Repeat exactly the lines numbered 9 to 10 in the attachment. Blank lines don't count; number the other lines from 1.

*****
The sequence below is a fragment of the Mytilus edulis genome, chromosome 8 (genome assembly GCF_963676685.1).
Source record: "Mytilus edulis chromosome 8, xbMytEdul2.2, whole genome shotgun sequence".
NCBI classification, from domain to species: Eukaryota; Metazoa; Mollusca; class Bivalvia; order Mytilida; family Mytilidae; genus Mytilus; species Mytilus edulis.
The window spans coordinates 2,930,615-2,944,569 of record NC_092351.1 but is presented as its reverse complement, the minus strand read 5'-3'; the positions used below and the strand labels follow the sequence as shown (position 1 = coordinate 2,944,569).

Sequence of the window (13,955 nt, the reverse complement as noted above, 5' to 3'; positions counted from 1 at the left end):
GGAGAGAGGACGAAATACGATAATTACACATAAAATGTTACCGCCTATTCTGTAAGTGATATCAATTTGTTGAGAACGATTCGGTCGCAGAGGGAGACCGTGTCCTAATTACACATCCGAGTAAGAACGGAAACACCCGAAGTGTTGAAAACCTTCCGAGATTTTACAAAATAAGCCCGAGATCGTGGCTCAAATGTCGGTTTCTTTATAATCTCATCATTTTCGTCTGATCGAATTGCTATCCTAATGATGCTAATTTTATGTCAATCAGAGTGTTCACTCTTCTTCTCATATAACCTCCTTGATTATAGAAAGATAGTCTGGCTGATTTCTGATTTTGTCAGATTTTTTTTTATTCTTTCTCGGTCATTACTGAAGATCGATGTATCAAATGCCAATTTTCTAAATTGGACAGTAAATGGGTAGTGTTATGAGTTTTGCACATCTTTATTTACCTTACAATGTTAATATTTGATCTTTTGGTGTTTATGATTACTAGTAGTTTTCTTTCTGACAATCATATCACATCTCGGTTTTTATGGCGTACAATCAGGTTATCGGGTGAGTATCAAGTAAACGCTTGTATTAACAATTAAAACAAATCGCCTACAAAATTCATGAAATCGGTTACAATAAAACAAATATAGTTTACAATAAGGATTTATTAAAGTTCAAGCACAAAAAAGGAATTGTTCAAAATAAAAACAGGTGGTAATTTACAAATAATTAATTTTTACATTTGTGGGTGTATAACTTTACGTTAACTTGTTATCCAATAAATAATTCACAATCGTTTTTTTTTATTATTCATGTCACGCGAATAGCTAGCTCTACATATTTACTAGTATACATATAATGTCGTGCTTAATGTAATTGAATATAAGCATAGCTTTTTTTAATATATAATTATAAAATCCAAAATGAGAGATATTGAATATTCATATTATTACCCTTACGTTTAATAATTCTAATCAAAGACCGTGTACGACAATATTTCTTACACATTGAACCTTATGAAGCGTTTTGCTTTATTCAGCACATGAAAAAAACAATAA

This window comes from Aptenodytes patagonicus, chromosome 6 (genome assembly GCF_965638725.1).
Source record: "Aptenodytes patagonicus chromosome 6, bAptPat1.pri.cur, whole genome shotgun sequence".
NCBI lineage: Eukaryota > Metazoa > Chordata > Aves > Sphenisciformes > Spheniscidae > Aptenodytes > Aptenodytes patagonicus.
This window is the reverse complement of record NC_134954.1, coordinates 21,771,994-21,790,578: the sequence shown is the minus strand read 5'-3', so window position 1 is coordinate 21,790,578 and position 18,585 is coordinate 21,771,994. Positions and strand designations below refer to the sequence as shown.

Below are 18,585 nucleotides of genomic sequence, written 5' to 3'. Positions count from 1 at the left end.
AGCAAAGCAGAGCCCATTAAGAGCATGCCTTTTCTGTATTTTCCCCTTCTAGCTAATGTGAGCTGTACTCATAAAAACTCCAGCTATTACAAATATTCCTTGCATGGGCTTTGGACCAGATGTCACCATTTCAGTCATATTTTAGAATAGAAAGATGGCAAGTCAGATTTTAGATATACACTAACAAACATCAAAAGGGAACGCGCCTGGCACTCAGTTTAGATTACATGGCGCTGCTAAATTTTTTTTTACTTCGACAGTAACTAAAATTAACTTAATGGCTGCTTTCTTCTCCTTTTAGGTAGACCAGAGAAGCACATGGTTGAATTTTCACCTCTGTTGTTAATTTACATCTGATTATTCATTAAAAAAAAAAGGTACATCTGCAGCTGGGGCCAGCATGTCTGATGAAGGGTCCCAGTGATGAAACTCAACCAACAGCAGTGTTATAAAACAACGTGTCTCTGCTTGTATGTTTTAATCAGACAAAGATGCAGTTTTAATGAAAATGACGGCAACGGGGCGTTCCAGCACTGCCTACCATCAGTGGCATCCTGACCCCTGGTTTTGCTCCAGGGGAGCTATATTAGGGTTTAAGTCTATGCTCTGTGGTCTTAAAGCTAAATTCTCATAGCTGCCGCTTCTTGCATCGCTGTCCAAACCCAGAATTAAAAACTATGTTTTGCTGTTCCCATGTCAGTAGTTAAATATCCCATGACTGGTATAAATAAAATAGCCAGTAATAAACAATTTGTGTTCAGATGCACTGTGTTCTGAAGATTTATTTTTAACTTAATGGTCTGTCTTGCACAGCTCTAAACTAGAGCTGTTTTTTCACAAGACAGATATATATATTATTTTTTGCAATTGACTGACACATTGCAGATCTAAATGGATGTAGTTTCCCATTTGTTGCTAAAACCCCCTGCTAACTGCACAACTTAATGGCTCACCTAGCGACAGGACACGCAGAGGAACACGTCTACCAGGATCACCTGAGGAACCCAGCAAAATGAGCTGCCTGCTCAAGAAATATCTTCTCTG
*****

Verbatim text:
NCBI lineage: Eukaryota > Metazoa > Chordata > Aves > Sphenisciformes > Spheniscidae > Aptenodytes > Aptenodytes patagonicus.
This window is the reverse complement of record NC_134954.1, coordinates 21,771,994-21,790,578: the sequence shown is the minus strand read 5'-3', so window position 1 is coordinate 21,790,578 and position 18,585 is coordinate 21,771,994. Positions and strand designations below refer to the sequence as shown.